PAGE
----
When they talk about motherhood: a qualitative study of three groups’ perceptions in a Swedish child health service context
Journal article, 2016
In light of the growing emphasis on individualization in healthcare, it is vital to take the diversity of inhabitants and users into consideration. Thus, identifying shared perceptions among group members may be important in improving healthcare that is relevant to the particular group, but also perceptions of the staff with whom interactions take place. This study investigates how motherhood is perceived among three groups: Somali-born mothers; Swedish-born mothers; and nurses at Swedish child health centers. Inequities in terms of access and satisfaction have previously been identified at the health centers.
Participants in all three groups were asked to finalize two statements about motherhood; one statement about perfect motherhood, another about everyday motherhood. The responses were analyzed using qualitative coding and categorization to identify differences and similarities among the three groups.
The responses to both statements by the three groups included divergences as well as convergences. Overall, biological aspects of motherhood were absent, and respondents focused almost exclusively on social matters. Working life was embedded in motherhood, but only for the Somali-born mothers. The three groups put emphasis on different aspects of motherhood: Somali-born mothers on the community; the Swedish-born mothers on the child; and the nurses on the mother herself. The nurses – and to some extent the Swedish-born mothers – expected the mother to ask for help with the children when needed. However, the Somali-born mothers responded that the mother should be independent, not asking for such help. Nurses, more than both groups of mothers, largely described everyday motherhood in positively charged words or phrases.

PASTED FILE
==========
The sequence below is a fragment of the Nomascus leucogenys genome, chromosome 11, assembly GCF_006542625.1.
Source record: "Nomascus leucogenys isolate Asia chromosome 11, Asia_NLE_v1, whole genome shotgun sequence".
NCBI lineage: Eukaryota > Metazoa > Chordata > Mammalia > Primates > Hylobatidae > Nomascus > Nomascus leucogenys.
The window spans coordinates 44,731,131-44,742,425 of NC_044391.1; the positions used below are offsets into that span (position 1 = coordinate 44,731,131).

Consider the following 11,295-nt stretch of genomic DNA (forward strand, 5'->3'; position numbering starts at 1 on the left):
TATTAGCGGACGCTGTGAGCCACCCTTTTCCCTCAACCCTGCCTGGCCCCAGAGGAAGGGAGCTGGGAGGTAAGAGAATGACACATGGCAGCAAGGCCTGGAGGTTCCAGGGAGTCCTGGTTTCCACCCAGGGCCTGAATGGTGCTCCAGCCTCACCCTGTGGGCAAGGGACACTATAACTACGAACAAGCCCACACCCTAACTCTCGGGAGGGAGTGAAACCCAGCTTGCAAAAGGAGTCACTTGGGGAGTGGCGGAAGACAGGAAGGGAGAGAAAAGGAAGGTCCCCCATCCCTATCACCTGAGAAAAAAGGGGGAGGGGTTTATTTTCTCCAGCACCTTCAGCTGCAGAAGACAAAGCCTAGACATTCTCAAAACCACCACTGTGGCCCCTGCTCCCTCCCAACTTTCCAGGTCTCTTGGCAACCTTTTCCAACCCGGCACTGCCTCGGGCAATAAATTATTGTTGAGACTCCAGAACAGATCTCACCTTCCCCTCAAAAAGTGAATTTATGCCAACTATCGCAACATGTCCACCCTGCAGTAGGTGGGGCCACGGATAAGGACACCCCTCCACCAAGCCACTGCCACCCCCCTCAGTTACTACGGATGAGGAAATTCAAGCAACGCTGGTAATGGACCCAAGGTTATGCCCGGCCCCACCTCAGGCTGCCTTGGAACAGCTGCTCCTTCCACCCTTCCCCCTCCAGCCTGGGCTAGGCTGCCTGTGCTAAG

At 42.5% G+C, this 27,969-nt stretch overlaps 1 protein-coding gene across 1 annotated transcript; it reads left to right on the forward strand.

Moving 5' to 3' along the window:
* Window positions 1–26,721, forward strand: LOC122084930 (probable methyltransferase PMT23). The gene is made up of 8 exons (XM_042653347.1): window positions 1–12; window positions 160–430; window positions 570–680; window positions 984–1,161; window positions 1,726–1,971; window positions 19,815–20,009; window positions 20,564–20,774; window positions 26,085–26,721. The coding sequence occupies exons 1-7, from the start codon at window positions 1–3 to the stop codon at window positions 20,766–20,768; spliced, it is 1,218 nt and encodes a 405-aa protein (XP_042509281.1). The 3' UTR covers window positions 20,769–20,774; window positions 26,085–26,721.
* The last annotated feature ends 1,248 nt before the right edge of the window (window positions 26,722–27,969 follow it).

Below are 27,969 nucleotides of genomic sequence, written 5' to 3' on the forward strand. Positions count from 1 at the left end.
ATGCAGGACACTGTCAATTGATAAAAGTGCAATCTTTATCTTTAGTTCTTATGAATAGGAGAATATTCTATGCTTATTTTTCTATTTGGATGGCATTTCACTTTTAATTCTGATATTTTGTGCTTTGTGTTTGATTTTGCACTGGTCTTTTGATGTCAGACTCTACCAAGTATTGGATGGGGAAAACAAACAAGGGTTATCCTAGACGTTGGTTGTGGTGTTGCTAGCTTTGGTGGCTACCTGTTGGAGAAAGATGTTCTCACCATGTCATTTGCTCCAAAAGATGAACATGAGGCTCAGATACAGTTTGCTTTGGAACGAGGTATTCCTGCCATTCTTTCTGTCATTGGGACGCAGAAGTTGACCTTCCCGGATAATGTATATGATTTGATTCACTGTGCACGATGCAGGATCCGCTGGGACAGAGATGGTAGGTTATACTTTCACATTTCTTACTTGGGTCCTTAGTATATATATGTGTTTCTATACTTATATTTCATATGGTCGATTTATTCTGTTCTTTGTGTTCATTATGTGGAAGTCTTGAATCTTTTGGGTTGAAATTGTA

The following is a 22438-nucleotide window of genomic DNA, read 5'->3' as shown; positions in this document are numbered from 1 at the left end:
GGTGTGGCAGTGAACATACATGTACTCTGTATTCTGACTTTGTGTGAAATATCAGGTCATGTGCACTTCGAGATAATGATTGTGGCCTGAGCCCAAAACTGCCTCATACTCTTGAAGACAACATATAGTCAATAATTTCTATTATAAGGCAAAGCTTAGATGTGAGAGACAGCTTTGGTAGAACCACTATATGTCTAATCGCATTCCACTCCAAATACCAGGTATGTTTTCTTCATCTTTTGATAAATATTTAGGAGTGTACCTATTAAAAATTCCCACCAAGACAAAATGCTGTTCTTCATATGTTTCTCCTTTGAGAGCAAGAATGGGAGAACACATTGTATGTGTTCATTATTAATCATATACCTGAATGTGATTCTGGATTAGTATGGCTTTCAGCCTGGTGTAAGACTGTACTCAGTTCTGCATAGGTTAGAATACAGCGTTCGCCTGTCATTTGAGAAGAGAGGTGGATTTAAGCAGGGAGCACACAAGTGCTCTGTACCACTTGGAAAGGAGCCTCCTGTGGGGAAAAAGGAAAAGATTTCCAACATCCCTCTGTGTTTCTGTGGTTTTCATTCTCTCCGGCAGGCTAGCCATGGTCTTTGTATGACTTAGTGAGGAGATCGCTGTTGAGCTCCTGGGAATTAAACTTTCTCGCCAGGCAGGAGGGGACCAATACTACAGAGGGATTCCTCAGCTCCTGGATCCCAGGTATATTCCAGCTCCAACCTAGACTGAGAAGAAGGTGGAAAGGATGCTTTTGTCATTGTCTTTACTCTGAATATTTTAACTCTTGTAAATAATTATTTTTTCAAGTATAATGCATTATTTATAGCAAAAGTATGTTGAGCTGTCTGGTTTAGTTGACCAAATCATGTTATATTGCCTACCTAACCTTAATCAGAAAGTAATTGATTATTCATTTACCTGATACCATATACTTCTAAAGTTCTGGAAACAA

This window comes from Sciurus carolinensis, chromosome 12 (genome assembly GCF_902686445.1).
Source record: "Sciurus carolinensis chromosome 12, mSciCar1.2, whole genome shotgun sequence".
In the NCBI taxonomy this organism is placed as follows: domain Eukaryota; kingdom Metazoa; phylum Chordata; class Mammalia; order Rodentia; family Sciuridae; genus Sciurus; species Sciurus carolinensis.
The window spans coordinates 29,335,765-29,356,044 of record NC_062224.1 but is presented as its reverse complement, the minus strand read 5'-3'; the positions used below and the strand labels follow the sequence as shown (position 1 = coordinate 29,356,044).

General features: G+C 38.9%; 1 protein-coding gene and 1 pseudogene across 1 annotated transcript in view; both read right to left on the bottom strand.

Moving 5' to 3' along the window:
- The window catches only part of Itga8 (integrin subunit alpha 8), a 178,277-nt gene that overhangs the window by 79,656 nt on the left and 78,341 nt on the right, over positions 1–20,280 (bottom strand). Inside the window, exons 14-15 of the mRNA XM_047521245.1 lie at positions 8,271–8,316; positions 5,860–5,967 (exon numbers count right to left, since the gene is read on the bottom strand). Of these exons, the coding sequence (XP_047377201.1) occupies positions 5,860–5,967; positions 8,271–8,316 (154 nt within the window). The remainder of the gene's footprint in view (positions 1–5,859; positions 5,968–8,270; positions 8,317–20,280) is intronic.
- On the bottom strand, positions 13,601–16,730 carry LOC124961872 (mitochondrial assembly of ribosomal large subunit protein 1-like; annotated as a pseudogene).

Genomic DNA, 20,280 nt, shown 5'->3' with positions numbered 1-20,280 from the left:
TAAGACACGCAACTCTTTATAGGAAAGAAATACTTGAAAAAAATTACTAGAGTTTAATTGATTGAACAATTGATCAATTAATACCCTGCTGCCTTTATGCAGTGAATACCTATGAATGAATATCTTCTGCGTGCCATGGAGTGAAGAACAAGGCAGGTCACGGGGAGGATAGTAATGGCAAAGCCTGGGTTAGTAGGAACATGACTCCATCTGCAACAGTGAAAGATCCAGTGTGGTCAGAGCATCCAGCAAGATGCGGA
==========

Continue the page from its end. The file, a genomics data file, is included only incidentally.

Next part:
The findings of this paper suggest that convergences and divergences in perceptions of motherhood among three groups may be important in equitable access and utilization of healthcare. Individualized healthcare requires nuance and should avoid normative or stereotypical encounters by recognizing social context and needs that are relevant to specific groups of the population.
Country of birth